• The Vulgate Cycle: in the early 13th century, one or many authors took all of the various legends and condense them into one enormous version of the story. This became known as The Vulgate Cycle, and it served as the primary inspiration for many authors to come, including our next entry on this list…
  • Le Morte d’Arthur by Sir Thomas Malory: this is by far the most important version of the King Arthur myths, at least in terms of the effect it has had on our modern perception of the character. Most of what we think of when we imagine King Arthur and the Knights of the round table, comes from this work. It was based on The Vulgate Cycle, and was written during the War of the Roses. It has since received enormous acclaim, and remains the most influential version of the King Arthur tales to this day.

You can learn more about the primary sources of Arthurian Literature here:

Famous Arthurian Artifacts

Talk of King Arthur is not complete without a mention of some of these famous objects:

  • Excalibur: this is the famous sword that Arthur retrieved from the Lady of the Lake. He carried it into battle multiple times, and it was given back to the Lady of the Lake upon his death. Note, this is not the same sword as the one that Arthur pulled from the stone.
  • The Holy Grail: this famous chalice was the cup that caught the blood of Christ at his crucifixion, and is one of the more prominent macguffins in the Arthurian story. Many knights tried to find it, but only a few ever managed to see it.
  • The Round Table: Arthur had a famous Round Table where he and his knights would sit, so that none of them sat at the head of the table. While this was a later invention, it is one of the most well-known today.
  • The Siege Perilous: this was a famous chair at the Round Table that no knight was allowed to sit in, save one who was pure of heart. Only Galahad ever managed to sit in it and survive.

You can learn more about these artifacts and others here:

Arthurian Creatures

There are not many unique beasts or creatures in the stories of King Arthur, but here are a few that pop up from time to time:

  • The Questing Beast: this is a unique creature with the head of a snake, the body of a leopard, the legs of a lion, and the feet of a deer. It is said to appear to those who have committed great sexual sin.
  • The White Stag: while not unique to the Arthurian legends, a White stag often appears in various stories, and is often the inciting incident that leads to an adventure later on.

Arthurian Legends in Popular Culture

In addition to many famous stories throughout the centuries, King Arthur has become an integral part of our pop culture. Here are a few modern examples of the Arthurian myths in action:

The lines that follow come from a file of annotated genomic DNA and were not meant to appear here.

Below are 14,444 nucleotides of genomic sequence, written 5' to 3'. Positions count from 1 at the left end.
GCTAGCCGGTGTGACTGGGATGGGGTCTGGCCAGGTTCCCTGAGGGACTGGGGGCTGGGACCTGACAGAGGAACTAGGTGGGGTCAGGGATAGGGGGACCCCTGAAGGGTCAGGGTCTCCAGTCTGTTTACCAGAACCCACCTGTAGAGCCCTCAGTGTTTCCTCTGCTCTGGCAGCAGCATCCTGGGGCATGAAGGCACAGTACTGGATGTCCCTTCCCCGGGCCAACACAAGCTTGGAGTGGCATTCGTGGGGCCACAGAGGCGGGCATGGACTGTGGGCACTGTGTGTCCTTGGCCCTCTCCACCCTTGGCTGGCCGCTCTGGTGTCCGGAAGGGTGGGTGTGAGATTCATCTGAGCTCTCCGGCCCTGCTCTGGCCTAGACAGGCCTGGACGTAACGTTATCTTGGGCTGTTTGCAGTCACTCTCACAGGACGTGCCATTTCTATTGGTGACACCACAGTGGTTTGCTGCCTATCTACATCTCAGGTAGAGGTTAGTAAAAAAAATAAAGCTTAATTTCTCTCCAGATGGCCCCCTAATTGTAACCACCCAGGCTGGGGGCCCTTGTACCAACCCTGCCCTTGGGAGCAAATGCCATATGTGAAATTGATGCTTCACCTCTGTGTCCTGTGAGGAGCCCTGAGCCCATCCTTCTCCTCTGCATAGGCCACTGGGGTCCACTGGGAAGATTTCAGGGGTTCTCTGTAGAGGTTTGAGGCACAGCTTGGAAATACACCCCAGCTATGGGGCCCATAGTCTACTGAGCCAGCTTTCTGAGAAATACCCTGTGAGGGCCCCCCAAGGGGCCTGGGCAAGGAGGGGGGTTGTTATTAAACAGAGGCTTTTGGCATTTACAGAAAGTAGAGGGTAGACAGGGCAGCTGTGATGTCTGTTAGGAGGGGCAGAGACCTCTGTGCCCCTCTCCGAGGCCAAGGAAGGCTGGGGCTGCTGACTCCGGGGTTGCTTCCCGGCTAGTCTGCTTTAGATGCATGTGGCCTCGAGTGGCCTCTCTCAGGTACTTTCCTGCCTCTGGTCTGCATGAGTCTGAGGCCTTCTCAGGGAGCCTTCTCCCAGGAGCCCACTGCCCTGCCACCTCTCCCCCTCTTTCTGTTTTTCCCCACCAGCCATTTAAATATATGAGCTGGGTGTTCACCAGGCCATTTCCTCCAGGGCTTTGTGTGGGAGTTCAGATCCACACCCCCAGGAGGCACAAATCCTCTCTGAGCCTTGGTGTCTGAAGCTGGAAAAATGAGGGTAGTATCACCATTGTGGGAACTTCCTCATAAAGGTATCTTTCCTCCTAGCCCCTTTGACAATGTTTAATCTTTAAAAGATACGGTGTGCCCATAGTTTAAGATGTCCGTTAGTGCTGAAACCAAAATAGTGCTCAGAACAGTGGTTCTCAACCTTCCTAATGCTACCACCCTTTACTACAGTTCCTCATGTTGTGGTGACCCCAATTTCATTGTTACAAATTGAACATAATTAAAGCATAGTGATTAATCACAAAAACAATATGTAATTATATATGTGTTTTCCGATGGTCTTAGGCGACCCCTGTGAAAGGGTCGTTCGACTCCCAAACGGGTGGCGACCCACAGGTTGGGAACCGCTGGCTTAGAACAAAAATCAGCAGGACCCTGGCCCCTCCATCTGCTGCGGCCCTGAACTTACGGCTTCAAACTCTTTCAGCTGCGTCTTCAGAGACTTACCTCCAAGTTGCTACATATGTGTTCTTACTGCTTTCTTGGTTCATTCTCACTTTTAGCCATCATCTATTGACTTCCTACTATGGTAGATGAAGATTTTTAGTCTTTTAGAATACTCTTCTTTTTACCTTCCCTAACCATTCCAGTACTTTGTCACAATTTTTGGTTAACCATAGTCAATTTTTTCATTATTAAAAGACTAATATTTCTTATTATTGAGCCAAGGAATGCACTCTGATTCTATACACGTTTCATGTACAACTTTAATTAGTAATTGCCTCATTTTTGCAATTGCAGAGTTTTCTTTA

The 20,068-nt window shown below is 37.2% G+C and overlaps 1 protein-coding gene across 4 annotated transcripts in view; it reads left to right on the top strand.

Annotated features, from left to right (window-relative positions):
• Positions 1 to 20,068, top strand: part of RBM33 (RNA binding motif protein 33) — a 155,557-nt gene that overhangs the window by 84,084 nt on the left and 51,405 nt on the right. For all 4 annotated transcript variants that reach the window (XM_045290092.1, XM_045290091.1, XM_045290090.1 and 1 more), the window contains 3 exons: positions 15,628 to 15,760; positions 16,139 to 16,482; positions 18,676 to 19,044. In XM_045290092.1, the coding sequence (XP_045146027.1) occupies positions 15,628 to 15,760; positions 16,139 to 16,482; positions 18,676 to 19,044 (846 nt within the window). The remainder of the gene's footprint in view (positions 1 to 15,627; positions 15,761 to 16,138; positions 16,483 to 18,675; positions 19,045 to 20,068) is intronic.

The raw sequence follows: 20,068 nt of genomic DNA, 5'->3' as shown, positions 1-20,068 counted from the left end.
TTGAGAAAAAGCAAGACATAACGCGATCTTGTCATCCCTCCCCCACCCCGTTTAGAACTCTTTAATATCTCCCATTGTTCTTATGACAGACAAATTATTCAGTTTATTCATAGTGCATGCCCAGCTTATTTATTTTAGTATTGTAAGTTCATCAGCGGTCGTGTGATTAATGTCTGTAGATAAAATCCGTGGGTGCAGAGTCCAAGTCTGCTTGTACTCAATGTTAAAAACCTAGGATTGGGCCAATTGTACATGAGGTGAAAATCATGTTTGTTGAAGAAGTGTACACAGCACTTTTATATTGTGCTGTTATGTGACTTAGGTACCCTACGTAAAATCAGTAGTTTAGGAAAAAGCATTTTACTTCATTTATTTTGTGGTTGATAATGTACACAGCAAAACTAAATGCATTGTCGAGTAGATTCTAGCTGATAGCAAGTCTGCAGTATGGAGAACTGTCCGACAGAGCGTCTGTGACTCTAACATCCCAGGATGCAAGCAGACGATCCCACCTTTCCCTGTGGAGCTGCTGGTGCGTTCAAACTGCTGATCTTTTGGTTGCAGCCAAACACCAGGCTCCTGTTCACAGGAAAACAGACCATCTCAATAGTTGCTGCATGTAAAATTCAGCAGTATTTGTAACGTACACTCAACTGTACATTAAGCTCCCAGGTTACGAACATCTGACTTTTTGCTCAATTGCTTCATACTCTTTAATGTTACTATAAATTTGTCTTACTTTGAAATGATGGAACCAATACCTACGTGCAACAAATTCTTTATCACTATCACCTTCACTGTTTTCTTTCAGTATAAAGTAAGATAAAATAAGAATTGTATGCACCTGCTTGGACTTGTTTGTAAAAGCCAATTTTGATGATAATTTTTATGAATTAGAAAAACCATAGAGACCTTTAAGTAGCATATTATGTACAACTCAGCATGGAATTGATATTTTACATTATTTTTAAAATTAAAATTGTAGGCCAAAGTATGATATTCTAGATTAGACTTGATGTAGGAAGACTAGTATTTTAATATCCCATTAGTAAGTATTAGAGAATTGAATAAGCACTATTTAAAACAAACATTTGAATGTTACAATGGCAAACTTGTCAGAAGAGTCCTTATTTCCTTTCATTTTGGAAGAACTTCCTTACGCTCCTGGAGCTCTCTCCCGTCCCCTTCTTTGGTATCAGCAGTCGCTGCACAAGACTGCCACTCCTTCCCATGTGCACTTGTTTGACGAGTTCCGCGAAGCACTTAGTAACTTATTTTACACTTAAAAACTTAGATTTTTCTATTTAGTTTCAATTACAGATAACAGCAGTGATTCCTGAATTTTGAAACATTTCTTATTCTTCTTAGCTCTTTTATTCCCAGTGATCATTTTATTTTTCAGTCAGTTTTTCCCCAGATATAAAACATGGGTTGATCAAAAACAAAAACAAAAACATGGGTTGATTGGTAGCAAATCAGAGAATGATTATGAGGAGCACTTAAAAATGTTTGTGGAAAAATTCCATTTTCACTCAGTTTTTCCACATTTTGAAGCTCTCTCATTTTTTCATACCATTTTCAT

• The Once and Future King, by T. H. White: of all the stories told in the last century, this is perhaps the most influential. It gave us the concept of Merlin aging backwards, Arthur establishing a democratic system of justice, and more. The Disney animated Sword in the Stone movie was based on this book, as was the musical Camelot.
  • Monty Python and the Holy Grail (1975): while being extremely low budget, and completely over the top, Monty Python and the Holy Grail actually gets a lot right about the spirit of the Arthurian tale. Plus, it is one of the most hilarious things you will ever see.
  • Excalibur (1981): the film, Excalibur, by John Boorman is one of the few films to attempt an adaptation of Le Morte d’Arthur and get it right. It is a faithful adaptation, albeit a bit rushed, and one of the most influential modern adaptations of the myth.
  • Mists of Avalon, by Marion Zimmer Bradley (1982): this book is a reimagining of the Arthur myths from a feminist point of view, focusing more on the character of Morgan and her story. It is a beautiful and rich adaptation of the Arthurian myth.
  • Merlin (2008): while not exactly a faithful adaptation of the Arthurian legend, Merlin is an enjoyable show overall. It features a young Merlin, and shows his relationship with a young Arthur as they grow older. The show certainly did a lot to revitalize interest in Arthurian legends.

While there have been many more adaptations, including a few recent films, we have selected the most influential here.

You can learn more about King Arthur in pop culture at this link:

Where to Learn More

There are so many resources to learn more about the King Arthur story. In addition to this website, which I encourage you to poke around in, I have assembled another list of resources here:

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Jason is a Mythic Fantasy Author and creator of MythBank. He loves mythology, history, and geek culture. When he's not writing, his favorite hobbies include hiking, chilling with his wife, spouting nonsense words at his baby daughter, and developing this (and other) websites.